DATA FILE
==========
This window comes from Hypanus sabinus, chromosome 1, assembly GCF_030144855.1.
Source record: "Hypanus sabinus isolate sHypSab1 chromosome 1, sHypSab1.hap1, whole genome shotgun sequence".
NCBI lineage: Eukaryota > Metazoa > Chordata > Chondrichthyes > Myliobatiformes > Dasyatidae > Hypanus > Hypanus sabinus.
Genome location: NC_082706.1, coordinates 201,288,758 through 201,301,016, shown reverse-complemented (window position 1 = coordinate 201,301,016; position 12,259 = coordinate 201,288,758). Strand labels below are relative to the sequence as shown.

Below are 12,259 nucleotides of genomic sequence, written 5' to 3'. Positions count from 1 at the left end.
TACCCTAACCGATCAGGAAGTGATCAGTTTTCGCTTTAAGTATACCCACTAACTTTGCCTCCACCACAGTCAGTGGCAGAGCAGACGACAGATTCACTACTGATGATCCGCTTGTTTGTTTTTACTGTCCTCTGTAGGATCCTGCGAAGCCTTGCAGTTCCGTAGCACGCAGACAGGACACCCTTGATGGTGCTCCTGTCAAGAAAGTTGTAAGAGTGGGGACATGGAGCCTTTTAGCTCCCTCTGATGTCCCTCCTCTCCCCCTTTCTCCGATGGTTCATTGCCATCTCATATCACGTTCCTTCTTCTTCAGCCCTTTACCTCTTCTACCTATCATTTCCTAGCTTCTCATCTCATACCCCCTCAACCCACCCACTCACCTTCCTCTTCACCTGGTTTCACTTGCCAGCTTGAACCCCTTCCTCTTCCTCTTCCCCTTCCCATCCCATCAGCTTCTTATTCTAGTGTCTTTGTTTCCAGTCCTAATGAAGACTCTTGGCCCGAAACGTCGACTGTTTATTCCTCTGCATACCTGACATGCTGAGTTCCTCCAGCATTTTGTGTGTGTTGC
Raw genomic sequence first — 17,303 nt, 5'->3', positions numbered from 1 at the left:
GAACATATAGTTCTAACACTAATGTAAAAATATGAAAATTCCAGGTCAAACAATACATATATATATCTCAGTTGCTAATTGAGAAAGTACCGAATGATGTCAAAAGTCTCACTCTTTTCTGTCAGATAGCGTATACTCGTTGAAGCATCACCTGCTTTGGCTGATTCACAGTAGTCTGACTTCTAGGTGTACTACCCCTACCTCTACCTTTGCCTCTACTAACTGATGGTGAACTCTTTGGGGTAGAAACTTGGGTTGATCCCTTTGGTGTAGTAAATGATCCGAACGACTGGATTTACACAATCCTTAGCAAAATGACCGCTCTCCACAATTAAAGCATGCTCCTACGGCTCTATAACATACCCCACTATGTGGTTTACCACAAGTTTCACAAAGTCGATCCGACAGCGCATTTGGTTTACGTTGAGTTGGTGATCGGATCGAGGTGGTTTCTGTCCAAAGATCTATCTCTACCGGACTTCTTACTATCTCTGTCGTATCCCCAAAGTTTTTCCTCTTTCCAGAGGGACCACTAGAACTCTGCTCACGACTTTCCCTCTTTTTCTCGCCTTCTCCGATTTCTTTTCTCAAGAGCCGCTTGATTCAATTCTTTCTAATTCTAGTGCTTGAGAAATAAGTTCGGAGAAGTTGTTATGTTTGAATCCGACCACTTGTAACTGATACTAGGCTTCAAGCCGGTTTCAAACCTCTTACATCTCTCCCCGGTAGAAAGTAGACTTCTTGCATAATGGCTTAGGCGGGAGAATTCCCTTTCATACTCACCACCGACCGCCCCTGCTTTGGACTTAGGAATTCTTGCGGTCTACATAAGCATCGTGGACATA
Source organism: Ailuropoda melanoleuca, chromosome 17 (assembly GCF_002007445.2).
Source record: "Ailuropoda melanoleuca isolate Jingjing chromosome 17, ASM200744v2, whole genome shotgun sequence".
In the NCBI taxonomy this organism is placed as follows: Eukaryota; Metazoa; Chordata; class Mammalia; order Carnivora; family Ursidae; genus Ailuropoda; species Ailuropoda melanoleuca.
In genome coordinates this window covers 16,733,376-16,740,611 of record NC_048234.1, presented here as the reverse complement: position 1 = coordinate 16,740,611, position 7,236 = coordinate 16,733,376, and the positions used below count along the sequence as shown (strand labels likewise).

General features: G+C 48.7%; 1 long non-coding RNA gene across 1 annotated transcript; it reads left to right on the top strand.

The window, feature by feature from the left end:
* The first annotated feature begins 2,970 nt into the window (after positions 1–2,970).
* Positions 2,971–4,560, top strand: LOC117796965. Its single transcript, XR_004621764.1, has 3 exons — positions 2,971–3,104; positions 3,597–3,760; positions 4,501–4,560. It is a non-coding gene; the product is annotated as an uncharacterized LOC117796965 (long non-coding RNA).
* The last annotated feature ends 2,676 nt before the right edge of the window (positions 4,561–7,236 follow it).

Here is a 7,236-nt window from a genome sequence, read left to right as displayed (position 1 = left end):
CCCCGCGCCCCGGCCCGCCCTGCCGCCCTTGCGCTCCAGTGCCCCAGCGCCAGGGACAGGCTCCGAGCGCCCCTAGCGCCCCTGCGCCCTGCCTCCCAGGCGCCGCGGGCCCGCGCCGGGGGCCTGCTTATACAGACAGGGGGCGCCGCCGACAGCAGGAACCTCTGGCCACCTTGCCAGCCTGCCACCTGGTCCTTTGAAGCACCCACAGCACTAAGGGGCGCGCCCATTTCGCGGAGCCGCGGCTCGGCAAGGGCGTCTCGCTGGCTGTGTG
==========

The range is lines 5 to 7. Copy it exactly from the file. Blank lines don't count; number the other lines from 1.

Below are 12,259 nucleotides of genomic sequence, written 5' to 3'. Positions count from 1 at the left end.
TACCCTAACCGATCAGGAAGTGATCAGTTTTCGCTTTAAGTATACCCACTAACTTTGCCTCCACCACAGTCAGTGGCAGAGCAGACGACAGATTCACTACTGATGATCCGCTTGTTTGTTTTTACTGTCCTCTGTAGGATCCTGCGAAGCCTTGCAGTTCCGTAGCACGCAGACAGGACACCCTTGATGGTGCTCCTGTCAAGAAAGTTGTAAGAGTGGGGACATGGAGCCTTTTAGCTCCCTCTGATGTCCCTCCTCTCCCCCTTTCTCCGATGGTTCATTGCCATCTCATATCACGTTCCTTCTTCTTCAGCCCTTTACCTCTTCTACCTATCATTTCCTAGCTTCTCATCTCATACCCCCTCAACCCACCCACTCACCTTCCTCTTCACCTGGTTTCACTTGCCAGCTTGAACCCCTTCCTCTTCCTCTTCCCCTTCCCATCCCATCAGCTTCTTATTCTAGTGTCTTTGTTTCCAGTCCTAATGAAGACTCTTGGCCCGAAACGTCGACTGTTTATTCCTCTGCATACCTGACATGCTGAGTTCCTCCAGCATTTTGTGTGTGTTGC
Raw genomic sequence first — 17,303 nt, 5'->3', positions numbered from 1 at the left: